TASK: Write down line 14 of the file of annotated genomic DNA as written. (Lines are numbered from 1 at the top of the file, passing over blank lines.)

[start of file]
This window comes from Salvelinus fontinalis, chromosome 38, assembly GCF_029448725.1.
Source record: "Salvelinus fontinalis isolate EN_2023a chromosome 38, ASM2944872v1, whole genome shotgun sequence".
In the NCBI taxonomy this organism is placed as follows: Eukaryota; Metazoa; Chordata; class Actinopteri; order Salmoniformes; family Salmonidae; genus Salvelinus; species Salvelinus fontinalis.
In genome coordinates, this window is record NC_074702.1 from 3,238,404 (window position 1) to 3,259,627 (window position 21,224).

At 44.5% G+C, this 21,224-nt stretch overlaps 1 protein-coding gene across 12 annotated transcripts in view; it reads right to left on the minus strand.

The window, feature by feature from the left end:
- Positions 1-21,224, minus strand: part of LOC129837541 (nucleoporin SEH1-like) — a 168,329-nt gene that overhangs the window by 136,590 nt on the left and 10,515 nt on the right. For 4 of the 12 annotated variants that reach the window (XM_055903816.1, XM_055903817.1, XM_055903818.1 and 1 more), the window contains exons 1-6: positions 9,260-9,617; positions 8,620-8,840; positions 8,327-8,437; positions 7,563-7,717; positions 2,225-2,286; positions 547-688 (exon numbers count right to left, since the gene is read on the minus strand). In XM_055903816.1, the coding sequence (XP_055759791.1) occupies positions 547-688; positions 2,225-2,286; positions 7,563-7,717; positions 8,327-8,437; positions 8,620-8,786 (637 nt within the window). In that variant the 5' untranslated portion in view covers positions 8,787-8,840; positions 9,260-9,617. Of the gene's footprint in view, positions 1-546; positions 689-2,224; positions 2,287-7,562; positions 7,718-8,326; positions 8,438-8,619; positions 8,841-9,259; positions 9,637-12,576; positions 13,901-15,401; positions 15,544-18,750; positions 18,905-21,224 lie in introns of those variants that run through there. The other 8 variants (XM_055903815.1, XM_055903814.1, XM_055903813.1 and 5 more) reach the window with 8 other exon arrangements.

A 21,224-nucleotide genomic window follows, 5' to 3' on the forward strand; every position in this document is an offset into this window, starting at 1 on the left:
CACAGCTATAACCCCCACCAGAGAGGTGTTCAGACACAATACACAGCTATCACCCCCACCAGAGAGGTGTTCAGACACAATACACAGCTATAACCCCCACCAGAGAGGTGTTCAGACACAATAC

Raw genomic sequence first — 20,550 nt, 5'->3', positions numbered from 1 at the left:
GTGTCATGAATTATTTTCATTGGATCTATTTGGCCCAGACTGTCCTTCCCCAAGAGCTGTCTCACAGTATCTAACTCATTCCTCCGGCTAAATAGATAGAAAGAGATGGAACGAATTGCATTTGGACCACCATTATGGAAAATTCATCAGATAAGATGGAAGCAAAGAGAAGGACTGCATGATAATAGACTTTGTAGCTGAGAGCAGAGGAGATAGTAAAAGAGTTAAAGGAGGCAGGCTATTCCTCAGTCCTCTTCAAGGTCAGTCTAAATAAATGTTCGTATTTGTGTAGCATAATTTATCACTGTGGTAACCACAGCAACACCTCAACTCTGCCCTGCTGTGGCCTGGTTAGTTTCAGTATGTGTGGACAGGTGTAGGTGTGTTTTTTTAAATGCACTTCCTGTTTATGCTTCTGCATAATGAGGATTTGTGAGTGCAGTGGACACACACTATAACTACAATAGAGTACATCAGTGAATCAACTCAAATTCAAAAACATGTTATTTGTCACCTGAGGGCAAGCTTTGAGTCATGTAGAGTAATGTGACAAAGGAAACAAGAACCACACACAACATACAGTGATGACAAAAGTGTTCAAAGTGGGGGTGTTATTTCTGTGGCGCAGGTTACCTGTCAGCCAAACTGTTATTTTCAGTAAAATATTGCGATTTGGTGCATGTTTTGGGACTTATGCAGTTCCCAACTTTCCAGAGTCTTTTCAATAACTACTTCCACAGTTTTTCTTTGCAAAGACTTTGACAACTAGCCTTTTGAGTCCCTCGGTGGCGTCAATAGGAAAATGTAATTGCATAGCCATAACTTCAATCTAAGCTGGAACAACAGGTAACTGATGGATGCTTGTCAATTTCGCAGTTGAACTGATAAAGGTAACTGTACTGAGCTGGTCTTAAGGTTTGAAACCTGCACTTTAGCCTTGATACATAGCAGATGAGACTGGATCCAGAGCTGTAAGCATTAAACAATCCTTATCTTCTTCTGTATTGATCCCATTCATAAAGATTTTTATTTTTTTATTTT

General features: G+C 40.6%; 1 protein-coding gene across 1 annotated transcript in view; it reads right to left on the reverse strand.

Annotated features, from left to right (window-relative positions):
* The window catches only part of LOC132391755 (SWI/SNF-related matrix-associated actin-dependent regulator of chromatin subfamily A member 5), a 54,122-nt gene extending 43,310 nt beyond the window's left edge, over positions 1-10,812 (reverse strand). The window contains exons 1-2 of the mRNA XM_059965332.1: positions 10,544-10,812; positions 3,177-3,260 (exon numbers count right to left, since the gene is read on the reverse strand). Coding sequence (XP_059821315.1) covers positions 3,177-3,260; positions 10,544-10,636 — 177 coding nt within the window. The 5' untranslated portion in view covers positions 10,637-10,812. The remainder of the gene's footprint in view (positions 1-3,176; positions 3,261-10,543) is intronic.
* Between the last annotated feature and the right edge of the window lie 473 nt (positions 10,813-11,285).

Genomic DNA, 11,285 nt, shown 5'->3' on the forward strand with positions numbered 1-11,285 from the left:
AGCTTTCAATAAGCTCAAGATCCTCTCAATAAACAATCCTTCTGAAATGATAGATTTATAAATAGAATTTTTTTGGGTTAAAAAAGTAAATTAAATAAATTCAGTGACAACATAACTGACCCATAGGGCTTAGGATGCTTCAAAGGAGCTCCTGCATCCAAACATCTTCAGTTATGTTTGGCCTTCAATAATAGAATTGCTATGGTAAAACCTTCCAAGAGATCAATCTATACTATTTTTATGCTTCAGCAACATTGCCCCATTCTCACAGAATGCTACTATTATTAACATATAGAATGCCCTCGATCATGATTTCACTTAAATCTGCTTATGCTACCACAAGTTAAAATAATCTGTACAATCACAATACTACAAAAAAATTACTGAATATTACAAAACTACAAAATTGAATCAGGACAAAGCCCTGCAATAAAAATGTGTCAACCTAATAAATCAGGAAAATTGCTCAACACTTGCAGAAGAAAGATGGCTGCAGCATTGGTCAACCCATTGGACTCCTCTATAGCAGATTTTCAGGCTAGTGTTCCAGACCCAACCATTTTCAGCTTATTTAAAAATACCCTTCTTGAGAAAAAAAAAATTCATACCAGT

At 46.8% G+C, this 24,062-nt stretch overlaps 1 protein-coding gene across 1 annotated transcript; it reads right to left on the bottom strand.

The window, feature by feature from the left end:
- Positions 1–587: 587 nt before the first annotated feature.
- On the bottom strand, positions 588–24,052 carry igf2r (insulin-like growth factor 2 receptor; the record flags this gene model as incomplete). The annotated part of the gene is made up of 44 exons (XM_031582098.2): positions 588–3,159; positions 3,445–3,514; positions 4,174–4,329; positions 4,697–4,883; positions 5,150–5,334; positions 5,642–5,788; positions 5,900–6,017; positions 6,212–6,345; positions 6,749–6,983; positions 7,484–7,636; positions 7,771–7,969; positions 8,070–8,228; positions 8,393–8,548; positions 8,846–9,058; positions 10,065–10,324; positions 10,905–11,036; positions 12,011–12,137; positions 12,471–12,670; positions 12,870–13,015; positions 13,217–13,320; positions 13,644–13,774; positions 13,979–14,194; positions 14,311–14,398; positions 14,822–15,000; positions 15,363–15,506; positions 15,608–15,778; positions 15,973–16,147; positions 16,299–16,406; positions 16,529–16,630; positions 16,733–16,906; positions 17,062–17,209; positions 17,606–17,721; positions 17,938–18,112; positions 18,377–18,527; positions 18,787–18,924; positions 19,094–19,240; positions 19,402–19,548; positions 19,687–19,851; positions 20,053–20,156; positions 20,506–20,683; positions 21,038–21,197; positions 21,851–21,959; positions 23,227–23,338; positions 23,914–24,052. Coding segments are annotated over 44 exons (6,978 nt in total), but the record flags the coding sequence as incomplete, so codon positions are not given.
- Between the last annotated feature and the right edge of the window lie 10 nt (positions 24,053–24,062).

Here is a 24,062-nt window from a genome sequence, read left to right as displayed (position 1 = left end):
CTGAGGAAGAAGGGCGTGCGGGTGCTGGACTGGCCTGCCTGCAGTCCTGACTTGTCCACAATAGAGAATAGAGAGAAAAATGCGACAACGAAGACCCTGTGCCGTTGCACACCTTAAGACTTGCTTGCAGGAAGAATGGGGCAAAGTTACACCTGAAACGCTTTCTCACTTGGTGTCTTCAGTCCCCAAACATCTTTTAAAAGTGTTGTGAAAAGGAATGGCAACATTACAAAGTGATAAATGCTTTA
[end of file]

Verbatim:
* The window catches only part of LOC132391755 (SWI/SNF-related matrix-associated actin-dependent regulator of chromatin subfamily A member 5), a 54,122-nt gene extending 43,310 nt beyond the window's left edge, over positions 1-10,812 (reverse strand). The window contains exons 1-2 of the mRNA XM_059965332.1: positions 10,544-10,812; positions 3,177-3,260 (exon numbers count right to left, since the gene is read on the reverse strand). Coding sequence (XP_059821315.1) covers positions 3,177-3,260; positions 10,544-10,636 — 177 coding nt within the window. The 5' untranslated portion in view covers positions 10,637-10,812. The remainder of the gene's footprint in view (positions 1-3,176; positions 3,261-10,543) is intronic.